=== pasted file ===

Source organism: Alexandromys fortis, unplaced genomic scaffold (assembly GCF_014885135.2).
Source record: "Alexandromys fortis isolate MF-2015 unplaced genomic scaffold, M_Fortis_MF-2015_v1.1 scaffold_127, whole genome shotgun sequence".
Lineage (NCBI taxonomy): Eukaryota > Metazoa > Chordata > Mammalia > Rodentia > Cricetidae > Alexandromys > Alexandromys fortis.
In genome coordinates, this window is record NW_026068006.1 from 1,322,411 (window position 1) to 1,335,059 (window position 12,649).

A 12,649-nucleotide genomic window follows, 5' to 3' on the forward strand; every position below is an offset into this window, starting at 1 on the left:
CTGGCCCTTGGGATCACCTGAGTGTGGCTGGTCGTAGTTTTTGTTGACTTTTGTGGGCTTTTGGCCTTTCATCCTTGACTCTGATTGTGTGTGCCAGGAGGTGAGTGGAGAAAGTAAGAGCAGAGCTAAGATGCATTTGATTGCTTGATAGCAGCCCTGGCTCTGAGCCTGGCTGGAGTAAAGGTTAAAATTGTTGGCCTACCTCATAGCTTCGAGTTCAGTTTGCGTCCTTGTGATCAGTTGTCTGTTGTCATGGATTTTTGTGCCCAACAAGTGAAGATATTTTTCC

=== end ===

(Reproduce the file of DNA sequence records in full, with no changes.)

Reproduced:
Source organism: Alexandromys fortis, unplaced genomic scaffold (assembly GCF_014885135.2).
Source record: "Alexandromys fortis isolate MF-2015 unplaced genomic scaffold, M_Fortis_MF-2015_v1.1 scaffold_127, whole genome shotgun sequence".
Lineage (NCBI taxonomy): Eukaryota > Metazoa > Chordata > Mammalia > Rodentia > Cricetidae > Alexandromys > Alexandromys fortis.
In genome coordinates, this window is record NW_026068006.1 from 1,322,411 (window position 1) to 1,335,059 (window position 12,649).

A 12,649-nucleotide genomic window follows, 5' to 3' on the forward strand; every position below is an offset into this window, starting at 1 on the left:
CTGGCCCTTGGGATCACCTGAGTGTGGCTGGTCGTAGTTTTTGTTGACTTTTGTGGGCTTTTGGCCTTTCATCCTTGACTCTGATTGTGTGTGCCAGGAGGTGAGTGGAGAAAGTAAGAGCAGAGCTAAGATGCATTTGATTGCTTGATAGCAGCCCTGGCTCTGAGCCTGGCTGGAGTAAAGGTTAAAATTGTTGGCCTACCTCATAGCTTCGAGTTCAGTTTGCGTCCTTGTGATCAGTTGTCTGTTGTCATGGATTTTTGTGCCCAACAAGTGAAGATATTTTTCC